“Cyber charter schools can educate students for far less than traditional ‘brick and mortar’ charter schools and school districts. Cyber charter schools do not maintain expensive buildings or sports fields and they do not provide students with transportation.”
Pennsylvania Cyber Charter Schools do have buildings and they do have transportation costs. It is true that a Cyber Charter School could have its teachers work from home and not host live settings for any of its students. If they did, these schools would be criticized for lack of socialization.
Cyber Charter Schools are developing more blended environments (brick and click) as they discover the opportunities and the value of live interaction with students, peers and teachers. One Cyber School has a traveling Science Lab on a bus. Others have established learning centers throughout the state. Others have partnered with local community groups to host live educational opportunities for their students.
This is consistent with the Cyber Charter School Law that requires that a “substantial portion of the curriculum and instruction be delivered via the Internet or some other electronic means.” It is also consistent with the best practices of the brick and mortar schools that are seeking to move to a cyber blended approach as well.
In addition, Cyber Charter Schools have costs that are similar to “transportation” costs that could be called “connection” costs. PA law requires that the school provide each student with a computer, a high speed Internet line, the delivery software and the technology team to support that system. For PA Leadership Charter School, this is approximately 14% of the school’s budget.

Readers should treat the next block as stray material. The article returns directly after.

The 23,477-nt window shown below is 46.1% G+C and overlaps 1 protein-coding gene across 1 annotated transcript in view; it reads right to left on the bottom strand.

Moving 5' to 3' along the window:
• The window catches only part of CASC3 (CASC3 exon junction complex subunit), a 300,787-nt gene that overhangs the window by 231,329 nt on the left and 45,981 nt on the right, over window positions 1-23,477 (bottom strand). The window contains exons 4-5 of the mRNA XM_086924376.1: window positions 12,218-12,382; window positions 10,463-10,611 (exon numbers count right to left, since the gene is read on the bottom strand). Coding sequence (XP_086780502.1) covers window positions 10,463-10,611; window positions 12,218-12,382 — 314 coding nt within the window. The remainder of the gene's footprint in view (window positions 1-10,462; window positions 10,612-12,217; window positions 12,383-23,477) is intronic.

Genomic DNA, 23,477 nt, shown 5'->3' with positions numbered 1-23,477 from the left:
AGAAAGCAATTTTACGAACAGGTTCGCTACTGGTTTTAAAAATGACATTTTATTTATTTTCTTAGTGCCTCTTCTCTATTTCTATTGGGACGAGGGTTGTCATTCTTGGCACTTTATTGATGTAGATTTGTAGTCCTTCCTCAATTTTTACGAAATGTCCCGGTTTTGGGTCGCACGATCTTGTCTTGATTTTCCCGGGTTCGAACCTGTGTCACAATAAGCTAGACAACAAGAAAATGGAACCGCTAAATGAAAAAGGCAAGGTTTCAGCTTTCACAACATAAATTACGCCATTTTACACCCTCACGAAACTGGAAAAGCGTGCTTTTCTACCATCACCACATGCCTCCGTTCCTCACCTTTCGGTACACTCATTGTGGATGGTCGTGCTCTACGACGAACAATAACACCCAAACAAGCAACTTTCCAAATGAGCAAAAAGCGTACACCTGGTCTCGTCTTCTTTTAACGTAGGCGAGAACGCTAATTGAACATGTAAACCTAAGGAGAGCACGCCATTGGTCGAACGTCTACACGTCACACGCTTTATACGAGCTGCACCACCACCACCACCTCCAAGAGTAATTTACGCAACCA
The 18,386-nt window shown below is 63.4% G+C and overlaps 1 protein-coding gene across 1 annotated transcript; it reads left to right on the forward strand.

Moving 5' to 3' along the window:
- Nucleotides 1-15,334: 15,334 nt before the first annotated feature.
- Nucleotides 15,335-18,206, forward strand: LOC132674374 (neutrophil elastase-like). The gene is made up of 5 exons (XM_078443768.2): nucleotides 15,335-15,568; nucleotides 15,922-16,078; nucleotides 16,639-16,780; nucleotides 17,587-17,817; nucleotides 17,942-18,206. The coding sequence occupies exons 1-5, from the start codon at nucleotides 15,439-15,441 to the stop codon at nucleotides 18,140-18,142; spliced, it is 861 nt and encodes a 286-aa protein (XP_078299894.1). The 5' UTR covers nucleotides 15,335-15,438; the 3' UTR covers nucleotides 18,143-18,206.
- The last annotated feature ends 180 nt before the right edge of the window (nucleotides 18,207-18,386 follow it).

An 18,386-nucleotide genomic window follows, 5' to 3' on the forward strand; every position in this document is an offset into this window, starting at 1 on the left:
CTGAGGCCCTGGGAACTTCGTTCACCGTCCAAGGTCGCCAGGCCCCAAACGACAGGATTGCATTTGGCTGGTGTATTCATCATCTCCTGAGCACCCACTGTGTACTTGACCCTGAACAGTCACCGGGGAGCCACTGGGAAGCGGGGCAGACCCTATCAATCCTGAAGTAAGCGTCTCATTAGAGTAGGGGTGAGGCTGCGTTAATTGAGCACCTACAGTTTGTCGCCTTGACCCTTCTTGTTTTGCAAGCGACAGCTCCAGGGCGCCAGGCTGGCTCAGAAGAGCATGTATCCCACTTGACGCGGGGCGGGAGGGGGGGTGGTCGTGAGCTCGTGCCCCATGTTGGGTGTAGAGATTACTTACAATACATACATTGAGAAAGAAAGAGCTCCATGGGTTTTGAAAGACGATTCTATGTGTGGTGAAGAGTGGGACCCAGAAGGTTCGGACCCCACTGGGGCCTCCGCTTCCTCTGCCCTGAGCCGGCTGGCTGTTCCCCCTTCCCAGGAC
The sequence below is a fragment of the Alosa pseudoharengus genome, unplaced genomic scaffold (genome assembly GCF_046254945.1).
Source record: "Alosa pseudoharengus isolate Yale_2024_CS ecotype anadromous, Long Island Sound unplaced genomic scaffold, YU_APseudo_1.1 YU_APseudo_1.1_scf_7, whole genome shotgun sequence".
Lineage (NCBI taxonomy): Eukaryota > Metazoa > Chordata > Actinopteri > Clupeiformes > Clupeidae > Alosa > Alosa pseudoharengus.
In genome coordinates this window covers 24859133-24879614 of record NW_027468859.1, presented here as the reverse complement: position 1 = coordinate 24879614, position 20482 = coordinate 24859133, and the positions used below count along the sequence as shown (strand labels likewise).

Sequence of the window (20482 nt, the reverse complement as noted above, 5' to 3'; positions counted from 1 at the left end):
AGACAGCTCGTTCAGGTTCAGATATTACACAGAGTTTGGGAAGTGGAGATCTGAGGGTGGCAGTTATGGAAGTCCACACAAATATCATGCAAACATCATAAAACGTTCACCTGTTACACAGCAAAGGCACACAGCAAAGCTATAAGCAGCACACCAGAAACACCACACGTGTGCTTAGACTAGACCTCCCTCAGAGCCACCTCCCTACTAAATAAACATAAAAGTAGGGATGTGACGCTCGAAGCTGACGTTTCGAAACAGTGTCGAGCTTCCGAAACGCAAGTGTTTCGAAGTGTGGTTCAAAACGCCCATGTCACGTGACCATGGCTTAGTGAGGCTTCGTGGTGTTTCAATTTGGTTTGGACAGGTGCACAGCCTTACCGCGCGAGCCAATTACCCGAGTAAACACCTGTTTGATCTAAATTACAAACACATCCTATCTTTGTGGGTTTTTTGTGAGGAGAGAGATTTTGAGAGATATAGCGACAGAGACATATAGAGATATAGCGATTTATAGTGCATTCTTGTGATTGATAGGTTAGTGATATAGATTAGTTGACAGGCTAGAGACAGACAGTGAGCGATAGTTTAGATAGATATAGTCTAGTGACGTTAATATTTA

In addition, all Cyber Charter Schools must administer the state standardized tests (PSSA’s) to every student in the state. Because local school districts are not able to provide support for these tests, each school must set up sites throughout the state and send their teachers out to proctor the tests. For PA Leadership, this requires multiple trips to over 40 sites with overnight stays, costing the school 1.5% of the school’s budget.
These costs are similar to the building and transportation costs for the traditional brick and mortar schools.
Conclusion: The charter school movement was created to establish laboratories of invention. Now that Cyber Charter Schools have become successful, efforts should be put forth to enable them to share their successes, not to cut their funding and establish more bureaucratic handcuffs.
MYTH / TRUTH prepared by:
Dr. James Hanak, CEO, PA Leadership (Cyber) Charter School